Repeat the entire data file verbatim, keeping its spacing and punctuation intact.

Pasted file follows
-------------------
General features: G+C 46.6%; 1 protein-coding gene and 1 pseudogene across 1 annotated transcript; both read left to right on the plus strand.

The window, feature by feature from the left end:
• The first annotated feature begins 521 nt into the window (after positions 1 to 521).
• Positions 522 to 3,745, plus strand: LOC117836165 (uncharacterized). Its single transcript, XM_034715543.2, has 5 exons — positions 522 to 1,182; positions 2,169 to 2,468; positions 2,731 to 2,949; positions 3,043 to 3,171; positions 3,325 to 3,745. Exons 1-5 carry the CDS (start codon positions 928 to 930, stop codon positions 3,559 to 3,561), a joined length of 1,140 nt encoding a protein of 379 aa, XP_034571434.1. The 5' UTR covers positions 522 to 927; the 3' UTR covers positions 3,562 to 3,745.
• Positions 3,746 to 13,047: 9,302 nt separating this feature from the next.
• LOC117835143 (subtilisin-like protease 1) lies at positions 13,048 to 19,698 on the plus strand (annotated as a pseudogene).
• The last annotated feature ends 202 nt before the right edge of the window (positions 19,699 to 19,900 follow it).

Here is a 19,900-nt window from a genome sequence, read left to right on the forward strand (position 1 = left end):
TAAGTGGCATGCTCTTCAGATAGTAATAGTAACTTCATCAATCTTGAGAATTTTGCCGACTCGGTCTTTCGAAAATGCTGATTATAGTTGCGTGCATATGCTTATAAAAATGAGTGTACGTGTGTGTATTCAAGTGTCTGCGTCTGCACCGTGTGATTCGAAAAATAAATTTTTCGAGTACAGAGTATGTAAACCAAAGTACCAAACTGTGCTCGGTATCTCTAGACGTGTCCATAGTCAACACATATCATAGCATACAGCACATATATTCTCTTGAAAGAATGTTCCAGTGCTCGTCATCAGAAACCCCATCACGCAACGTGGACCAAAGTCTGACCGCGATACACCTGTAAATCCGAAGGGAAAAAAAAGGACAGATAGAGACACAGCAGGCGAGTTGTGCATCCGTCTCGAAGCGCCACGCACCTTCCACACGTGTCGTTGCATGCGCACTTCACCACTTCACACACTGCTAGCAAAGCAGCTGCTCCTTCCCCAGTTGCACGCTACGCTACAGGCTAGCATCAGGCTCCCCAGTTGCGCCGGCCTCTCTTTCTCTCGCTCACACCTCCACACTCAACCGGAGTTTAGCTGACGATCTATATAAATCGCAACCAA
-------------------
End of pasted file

General features: G+C 46.6%; 1 protein-coding gene and 1 pseudogene across 1 annotated transcript; both read left to right on the plus strand.

The window, feature by feature from the left end:
• The first annotated feature begins 521 nt into the window (after positions 1 to 521).
• Positions 522 to 3,745, plus strand: LOC117836165 (uncharacterized). Its single transcript, XM_034715543.2, has 5 exons — positions 522 to 1,182; positions 2,169 to 2,468; positions 2,731 to 2,949; positions 3,043 to 3,171; positions 3,325 to 3,745. Exons 1-5 carry the CDS (start codon positions 928 to 930, stop codon positions 3,559 to 3,561), a joined length of 1,140 nt encoding a protein of 379 aa, XP_034571434.1. The 5' UTR covers positions 522 to 927; the 3' UTR covers positions 3,562 to 3,745.
• Positions 3,746 to 13,047: 9,302 nt separating this feature from the next.
• LOC117835143 (subtilisin-like protease 1) lies at positions 13,048 to 19,698 on the plus strand (annotated as a pseudogene).
• The last annotated feature ends 202 nt before the right edge of the window (positions 19,699 to 19,900 follow it).

Here is a 19,900-nt window from a genome sequence, read left to right on the forward strand (position 1 = left end):
TAAGTGGCATGCTCTTCAGATAGTAATAGTAACTTCATCAATCTTGAGAATTTTGCCGACTCGGTCTTTCGAAAATGCTGATTATAGTTGCGTGCATATGCTTATAAAAATGAGTGTACGTGTGTGTATTCAAGTGTCTGCGTCTGCACCGTGTGATTCGAAAAATAAATTTTTCGAGTACAGAGTATGTAAACCAAAGTACCAAACTGTGCTCGGTATCTCTAGACGTGTCCATAGTCAACACATATCATAGCATACAGCACATATATTCTCTTGAAAGAATGTTCCAGTGCTCGTCATCAGAAACCCCATCACGCAACGTGGACCAAAGTCTGACCGCGATACACCTGTAAATCCGAAGGGAAAAAAAAGGACAGATAGAGACACAGCAGGCGAGTTGTGCATCCGTCTCGAAGCGCCACGCACCTTCCACACGTGTCGTTGCATGCGCACTTCACCACTTCACACACTGCTAGCAAAGCAGCTGCTCCTTCCCCAGTTGCACGCTACGCTACAGGCTAGCATCAGGCTCCCCAGTTGCGCCGGCCTCTCTTTCTCTCGCTCACACCTCCACACTCAACCGGAGTTTAGCTGACGATCTATATAAATCGCAACCAA